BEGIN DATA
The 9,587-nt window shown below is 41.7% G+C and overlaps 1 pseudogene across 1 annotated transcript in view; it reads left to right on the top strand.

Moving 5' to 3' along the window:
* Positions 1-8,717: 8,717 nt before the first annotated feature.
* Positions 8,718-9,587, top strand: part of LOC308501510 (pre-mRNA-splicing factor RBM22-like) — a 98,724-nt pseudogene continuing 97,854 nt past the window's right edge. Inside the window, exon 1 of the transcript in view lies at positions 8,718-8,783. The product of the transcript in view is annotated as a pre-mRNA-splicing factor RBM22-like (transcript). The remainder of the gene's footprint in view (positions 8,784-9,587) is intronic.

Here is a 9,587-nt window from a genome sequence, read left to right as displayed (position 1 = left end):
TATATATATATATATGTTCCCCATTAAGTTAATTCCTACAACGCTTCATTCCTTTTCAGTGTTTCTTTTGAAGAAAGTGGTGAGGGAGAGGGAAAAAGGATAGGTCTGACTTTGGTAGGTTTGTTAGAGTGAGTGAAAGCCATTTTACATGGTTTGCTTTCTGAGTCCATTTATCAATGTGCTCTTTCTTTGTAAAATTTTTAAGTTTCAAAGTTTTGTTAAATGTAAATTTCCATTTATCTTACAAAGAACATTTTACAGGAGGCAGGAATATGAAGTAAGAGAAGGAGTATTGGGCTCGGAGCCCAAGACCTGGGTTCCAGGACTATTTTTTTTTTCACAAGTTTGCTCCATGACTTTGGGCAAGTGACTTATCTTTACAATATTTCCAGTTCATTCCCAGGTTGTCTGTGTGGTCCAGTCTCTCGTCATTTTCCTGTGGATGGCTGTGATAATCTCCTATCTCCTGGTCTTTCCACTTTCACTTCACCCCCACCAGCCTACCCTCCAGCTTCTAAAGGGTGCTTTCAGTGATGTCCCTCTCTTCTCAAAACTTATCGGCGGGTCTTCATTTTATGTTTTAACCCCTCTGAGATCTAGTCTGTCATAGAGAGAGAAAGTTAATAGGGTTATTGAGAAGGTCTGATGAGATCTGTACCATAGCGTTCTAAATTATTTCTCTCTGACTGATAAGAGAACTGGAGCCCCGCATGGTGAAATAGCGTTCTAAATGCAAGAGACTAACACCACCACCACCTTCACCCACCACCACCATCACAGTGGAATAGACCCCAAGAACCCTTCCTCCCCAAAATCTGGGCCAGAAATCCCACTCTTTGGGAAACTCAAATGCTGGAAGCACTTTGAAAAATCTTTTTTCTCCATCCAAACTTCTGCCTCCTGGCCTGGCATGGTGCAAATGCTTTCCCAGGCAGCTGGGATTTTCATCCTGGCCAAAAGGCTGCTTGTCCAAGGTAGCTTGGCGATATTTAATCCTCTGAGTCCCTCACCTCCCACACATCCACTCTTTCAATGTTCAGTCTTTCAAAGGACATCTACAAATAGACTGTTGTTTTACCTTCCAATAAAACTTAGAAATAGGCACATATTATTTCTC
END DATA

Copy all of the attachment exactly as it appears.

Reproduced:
The 9,587-nt window shown below is 41.7% G+C and overlaps 1 pseudogene across 1 annotated transcript in view; it reads left to right on the top strand.

Moving 5' to 3' along the window:
* Positions 1-8,717: 8,717 nt before the first annotated feature.
* Positions 8,718-9,587, top strand: part of LOC308501510 (pre-mRNA-splicing factor RBM22-like) — a 98,724-nt pseudogene continuing 97,854 nt past the window's right edge. Inside the window, exon 1 of the transcript in view lies at positions 8,718-8,783. The product of the transcript in view is annotated as a pre-mRNA-splicing factor RBM22-like (transcript). The remainder of the gene's footprint in view (positions 8,784-9,587) is intronic.

Here is a 9,587-nt window from a genome sequence, read left to right as displayed (position 1 = left end):
TATATATATATATATGTTCCCCATTAAGTTAATTCCTACAACGCTTCATTCCTTTTCAGTGTTTCTTTTGAAGAAAGTGGTGAGGGAGAGGGAAAAAGGATAGGTCTGACTTTGGTAGGTTTGTTAGAGTGAGTGAAAGCCATTTTACATGGTTTGCTTTCTGAGTCCATTTATCAATGTGCTCTTTCTTTGTAAAATTTTTAAGTTTCAAAGTTTTGTTAAATGTAAATTTCCATTTATCTTACAAAGAACATTTTACAGGAGGCAGGAATATGAAGTAAGAGAAGGAGTATTGGGCTCGGAGCCCAAGACCTGGGTTCCAGGACTATTTTTTTTTTCACAAGTTTGCTCCATGACTTTGGGCAAGTGACTTATCTTTACAATATTTCCAGTTCATTCCCAGGTTGTCTGTGTGGTCCAGTCTCTCGTCATTTTCCTGTGGATGGCTGTGATAATCTCCTATCTCCTGGTCTTTCCACTTTCACTTCACCCCCACCAGCCTACCCTCCAGCTTCTAAAGGGTGCTTTCAGTGATGTCCCTCTCTTCTCAAAACTTATCGGCGGGTCTTCATTTTATGTTTTAACCCCTCTGAGATCTAGTCTGTCATAGAGAGAGAAAGTTAATAGGGTTATTGAGAAGGTCTGATGAGATCTGTACCATAGCGTTCTAAATTATTTCTCTCTGACTGATAAGAGAACTGGAGCCCCGCATGGTGAAATAGCGTTCTAAATGCAAGAGACTAACACCACCACCACCTTCACCCACCACCACCATCACAGTGGAATAGACCCCAAGAACCCTTCCTCCCCAAAATCTGGGCCAGAAATCCCACTCTTTGGGAAACTCAAATGCTGGAAGCACTTTGAAAAATCTTTTTTCTCCATCCAAACTTCTGCCTCCTGGCCTGGCATGGTGCAAATGCTTTCCCAGGCAGCTGGGATTTTCATCCTGGCCAAAAGGCTGCTTGTCCAAGGTAGCTTGGCGATATTTAATCCTCTGAGTCCCTCACCTCCCACACATCCACTCTTTCAATGTTCAGTCTTTCAAAGGACATCTACAAATAGACTGTTGTTTTACCTTCCAATAAAACTTAGAAATAGGCACATATTATTTCTC